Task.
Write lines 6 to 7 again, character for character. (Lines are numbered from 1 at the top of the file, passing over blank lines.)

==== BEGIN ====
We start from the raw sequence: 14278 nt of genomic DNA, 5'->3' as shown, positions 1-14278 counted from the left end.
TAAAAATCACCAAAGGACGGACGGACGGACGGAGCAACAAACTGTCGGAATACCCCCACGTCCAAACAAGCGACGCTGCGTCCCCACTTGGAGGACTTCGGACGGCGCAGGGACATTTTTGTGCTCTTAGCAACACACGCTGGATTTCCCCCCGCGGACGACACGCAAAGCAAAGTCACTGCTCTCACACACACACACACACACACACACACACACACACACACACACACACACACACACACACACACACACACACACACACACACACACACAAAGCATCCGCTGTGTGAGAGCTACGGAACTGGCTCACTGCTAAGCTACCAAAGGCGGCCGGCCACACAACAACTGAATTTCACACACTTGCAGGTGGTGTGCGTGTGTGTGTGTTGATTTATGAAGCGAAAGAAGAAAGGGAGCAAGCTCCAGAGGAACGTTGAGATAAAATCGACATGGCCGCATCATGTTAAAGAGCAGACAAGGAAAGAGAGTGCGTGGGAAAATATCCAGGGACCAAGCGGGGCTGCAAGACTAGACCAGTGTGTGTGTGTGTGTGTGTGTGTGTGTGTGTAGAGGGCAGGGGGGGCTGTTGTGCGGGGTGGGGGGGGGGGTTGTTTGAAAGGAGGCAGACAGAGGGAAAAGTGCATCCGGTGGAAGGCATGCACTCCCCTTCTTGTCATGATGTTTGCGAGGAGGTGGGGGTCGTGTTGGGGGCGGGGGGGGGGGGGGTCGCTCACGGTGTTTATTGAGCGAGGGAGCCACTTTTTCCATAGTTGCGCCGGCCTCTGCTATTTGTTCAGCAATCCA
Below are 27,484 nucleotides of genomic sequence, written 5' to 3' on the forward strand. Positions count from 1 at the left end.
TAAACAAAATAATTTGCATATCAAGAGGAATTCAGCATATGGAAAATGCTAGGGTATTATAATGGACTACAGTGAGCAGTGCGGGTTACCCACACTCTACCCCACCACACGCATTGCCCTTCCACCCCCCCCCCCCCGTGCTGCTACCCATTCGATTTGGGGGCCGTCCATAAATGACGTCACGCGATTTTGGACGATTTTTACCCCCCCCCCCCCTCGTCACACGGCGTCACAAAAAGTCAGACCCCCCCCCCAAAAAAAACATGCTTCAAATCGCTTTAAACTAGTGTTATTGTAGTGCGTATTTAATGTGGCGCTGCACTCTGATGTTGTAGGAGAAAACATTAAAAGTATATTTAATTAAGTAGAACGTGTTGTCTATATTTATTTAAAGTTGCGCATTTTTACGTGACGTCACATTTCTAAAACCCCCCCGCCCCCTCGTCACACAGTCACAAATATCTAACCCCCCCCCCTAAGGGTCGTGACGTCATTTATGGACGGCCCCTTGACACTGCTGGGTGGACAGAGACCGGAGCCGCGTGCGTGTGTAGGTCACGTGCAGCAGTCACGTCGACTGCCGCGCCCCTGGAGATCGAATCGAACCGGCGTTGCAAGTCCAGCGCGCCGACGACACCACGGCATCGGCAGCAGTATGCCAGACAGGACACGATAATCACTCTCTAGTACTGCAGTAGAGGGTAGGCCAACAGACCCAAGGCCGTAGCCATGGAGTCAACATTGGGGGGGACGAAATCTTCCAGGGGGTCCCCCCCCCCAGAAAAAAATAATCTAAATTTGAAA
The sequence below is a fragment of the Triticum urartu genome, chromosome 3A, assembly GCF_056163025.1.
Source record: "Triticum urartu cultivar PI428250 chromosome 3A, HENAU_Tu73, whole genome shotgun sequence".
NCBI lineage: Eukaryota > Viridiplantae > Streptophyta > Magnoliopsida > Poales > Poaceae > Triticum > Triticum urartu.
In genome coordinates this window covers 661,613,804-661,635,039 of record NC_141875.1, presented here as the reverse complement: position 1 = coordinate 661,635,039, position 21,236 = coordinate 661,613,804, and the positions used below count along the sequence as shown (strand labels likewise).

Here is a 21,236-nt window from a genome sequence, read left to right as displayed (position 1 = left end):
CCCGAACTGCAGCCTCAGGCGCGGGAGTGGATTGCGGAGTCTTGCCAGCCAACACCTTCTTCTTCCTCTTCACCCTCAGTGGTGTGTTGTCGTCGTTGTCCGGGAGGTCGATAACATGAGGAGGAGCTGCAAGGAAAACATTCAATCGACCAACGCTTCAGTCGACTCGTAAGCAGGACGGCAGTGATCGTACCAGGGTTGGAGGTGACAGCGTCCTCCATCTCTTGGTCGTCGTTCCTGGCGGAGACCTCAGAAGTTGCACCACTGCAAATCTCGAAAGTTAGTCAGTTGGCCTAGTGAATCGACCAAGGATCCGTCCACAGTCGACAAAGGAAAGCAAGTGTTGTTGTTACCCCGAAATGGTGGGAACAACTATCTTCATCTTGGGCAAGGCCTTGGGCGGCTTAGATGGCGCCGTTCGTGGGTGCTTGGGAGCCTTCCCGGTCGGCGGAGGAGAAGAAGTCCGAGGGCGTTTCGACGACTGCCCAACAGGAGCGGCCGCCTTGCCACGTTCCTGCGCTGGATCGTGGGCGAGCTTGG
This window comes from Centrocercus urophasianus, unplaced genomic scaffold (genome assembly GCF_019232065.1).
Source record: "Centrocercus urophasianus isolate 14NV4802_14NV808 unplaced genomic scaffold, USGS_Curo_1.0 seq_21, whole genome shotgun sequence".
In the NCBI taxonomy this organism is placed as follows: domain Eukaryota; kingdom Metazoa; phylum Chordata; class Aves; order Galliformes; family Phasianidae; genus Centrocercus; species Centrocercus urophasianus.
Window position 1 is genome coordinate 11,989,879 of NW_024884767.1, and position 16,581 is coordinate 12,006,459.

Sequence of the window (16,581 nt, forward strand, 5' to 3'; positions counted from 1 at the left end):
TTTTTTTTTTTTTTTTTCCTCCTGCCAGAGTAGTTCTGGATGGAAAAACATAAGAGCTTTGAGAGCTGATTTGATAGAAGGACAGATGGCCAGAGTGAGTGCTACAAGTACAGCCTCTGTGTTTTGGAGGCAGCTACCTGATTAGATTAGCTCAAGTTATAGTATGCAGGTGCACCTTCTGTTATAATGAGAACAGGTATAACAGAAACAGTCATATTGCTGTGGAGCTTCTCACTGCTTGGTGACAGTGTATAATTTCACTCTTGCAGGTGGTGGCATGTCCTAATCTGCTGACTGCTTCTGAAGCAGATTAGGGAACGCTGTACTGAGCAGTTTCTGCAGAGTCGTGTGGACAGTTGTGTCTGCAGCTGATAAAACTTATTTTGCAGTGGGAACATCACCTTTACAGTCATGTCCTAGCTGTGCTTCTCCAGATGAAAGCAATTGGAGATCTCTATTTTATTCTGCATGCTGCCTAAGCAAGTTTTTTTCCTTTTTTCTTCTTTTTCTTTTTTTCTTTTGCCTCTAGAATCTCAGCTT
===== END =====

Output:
Source record: "Triticum urartu cultivar PI428250 chromosome 3A, HENAU_Tu73, whole genome shotgun sequence".
NCBI lineage: Eukaryota > Viridiplantae > Streptophyta > Magnoliopsida > Poales > Poaceae > Triticum > Triticum urartu.